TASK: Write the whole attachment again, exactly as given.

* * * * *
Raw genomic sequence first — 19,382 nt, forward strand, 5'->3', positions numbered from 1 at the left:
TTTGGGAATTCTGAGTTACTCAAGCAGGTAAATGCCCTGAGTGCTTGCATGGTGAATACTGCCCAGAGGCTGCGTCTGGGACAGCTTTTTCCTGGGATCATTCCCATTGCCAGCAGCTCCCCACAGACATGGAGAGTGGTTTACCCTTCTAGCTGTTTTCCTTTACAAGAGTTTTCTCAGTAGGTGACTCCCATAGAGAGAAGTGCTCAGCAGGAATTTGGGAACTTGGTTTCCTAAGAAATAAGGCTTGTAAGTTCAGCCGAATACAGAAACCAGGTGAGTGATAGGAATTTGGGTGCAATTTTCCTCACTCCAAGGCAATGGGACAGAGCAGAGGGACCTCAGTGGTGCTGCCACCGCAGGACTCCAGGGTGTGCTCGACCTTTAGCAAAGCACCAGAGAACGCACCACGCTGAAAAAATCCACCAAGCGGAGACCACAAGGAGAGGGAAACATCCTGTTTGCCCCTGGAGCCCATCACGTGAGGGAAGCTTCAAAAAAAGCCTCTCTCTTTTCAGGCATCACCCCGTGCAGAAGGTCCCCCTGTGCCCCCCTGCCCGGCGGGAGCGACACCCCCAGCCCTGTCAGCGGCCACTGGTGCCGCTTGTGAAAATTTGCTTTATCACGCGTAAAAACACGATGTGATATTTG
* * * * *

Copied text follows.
Raw genomic sequence first — 19,382 nt, forward strand, 5'->3', positions numbered from 1 at the left:
TTTGGGAATTCTGAGTTACTCAAGCAGGTAAATGCCCTGAGTGCTTGCATGGTGAATACTGCCCAGAGGCTGCGTCTGGGACAGCTTTTTCCTGGGATCATTCCCATTGCCAGCAGCTCCCCACAGACATGGAGAGTGGTTTACCCTTCTAGCTGTTTTCCTTTACAAGAGTTTTCTCAGTAGGTGACTCCCATAGAGAGAAGTGCTCAGCAGGAATTTGGGAACTTGGTTTCCTAAGAAATAAGGCTTGTAAGTTCAGCCGAATACAGAAACCAGGTGAGTGATAGGAATTTGGGTGCAATTTTCCTCACTCCAAGGCAATGGGACAGAGCAGAGGGACCTCAGTGGTGCTGCCACCGCAGGACTCCAGGGTGTGCTCGACCTTTAGCAAAGCACCAGAGAACGCACCACGCTGAAAAAATCCACCAAGCGGAGACCACAAGGAGAGGGAAACATCCTGTTTGCCCCTGGAGCCCATCACGTGAGGGAAGCTTCAAAAAAAGCCTCTCTCTTTTCAGGCATCACCCCGTGCAGAAGGTCCCCCTGTGCCCCCCTGCCCGGCGGGAGCGACACCCCCAGCCCTGTCAGCGGCCACTGGTGCCGCTTGTGAAAATTTGCTTTATCACGCGTAAAAACACGATGTGATATTTG